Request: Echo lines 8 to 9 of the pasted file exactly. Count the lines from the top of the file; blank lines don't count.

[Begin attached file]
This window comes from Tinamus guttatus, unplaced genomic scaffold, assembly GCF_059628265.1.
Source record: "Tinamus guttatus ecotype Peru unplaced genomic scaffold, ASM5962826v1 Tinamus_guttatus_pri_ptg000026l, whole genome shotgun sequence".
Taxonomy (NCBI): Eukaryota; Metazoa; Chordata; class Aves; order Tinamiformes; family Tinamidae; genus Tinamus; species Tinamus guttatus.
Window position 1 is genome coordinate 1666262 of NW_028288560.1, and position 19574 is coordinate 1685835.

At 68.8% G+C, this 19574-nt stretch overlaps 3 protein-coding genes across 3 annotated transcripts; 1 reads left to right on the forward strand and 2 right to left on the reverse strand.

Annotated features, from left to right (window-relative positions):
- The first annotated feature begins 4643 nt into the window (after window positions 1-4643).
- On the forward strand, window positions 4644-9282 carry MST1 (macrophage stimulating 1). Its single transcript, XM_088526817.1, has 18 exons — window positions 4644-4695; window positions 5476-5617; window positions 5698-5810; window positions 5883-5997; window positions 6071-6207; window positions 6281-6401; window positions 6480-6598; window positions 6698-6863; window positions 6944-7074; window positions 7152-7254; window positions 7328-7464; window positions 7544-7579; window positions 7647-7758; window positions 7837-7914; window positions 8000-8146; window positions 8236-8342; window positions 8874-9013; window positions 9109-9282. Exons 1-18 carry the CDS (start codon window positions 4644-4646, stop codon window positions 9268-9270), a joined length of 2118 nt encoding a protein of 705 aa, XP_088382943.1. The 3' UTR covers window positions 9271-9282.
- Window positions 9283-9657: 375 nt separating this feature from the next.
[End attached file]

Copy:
- On the forward strand, window positions 4644-9282 carry MST1 (macrophage stimulating 1). Its single transcript, XM_088526817.1, has 18 exons — window positions 4644-4695; window positions 5476-5617; window positions 5698-5810; window positions 5883-5997; window positions 6071-6207; window positions 6281-6401; window positions 6480-6598; window positions 6698-6863; window positions 6944-7074; window positions 7152-7254; window positions 7328-7464; window positions 7544-7579; window positions 7647-7758; window positions 7837-7914; window positions 8000-8146; window positions 8236-8342; window positions 8874-9013; window positions 9109-9282. Exons 1-18 carry the CDS (start codon window positions 4644-4646, stop codon window positions 9268-9270), a joined length of 2118 nt encoding a protein of 705 aa, XP_088382943.1. The 3' UTR covers window positions 9271-9282.
- Window positions 9283-9657: 375 nt separating this feature from the next.